Boolean Algebra and DeMorgan's Theorems
Date: 05/14/2001 at 22:32:03 From: Craig Yates Subject: Boolean algebra ____ __ _ AB+C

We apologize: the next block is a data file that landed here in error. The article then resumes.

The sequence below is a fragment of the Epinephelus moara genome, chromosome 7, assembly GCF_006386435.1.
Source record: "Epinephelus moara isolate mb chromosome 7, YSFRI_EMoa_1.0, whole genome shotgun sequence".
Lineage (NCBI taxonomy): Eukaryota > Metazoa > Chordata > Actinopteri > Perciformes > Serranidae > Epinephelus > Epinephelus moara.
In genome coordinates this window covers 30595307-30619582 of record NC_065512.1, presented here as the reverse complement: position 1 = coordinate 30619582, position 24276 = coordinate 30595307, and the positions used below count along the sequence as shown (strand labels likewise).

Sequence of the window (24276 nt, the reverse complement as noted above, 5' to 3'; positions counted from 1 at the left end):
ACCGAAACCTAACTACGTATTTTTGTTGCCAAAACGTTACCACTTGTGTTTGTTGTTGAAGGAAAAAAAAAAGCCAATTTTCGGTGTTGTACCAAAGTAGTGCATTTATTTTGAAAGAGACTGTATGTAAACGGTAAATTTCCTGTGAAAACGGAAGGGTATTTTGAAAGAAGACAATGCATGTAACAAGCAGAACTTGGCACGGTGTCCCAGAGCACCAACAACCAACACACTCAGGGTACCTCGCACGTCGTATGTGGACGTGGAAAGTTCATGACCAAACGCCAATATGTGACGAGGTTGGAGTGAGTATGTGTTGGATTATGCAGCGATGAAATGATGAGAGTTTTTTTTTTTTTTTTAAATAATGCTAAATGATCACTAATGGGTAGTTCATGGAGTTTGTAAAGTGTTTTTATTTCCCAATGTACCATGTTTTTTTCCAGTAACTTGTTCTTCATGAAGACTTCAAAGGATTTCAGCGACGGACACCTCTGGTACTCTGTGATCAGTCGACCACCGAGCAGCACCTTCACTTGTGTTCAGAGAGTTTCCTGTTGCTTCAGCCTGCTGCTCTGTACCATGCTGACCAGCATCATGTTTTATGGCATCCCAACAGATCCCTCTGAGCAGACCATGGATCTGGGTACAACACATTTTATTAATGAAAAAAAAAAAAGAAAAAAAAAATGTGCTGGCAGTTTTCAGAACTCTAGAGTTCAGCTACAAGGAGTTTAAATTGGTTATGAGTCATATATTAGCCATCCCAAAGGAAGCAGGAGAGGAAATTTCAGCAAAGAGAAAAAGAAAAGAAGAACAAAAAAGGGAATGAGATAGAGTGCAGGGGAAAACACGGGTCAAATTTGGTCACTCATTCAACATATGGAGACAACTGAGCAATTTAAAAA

Date: 05/15/2001 at 17:34:04 From: Doctor TWE Subject: Re: Boolean algebra Hi Craig - thanks for writing to Dr. Math. I take it you want to simplify the expression by "breaking up" the inverters over the AB and the entire expression. The key is to use DeMorgan's theorems (sometimes called DeMorgan's laws), which state: ___ _ _ ___ _ _ P.Q = P+Q P+Q = P.Q (Note that there's one inverter over the entire expression on the left-hand side of each equality, and separated inverters over each variable on the right-hand sides. Note also that I'm using '.' to represent AND, to avoid confusion) The other key is to work from the outside in (or top down). First break up the inverter over the entire expression by treating the 'not[A.(not B)]' as a single entity, call it X. Then we have: ___ X+C which is equivalent to: _ _ X.C Now substituting 'not[A.(not B)]' back in for X we get: ___ _ (we just "broke this up") ___ - A.B . C and we can cancel the double-inverters over the 'A.(not B)' because they cover the exact same thing. (This is called double negation.) Then we have left: _ _ A.B . C I hope this helps. If you have any more questions, write back. - Doctor TWE, The Math Forum http://mathforum.org/dr.math/
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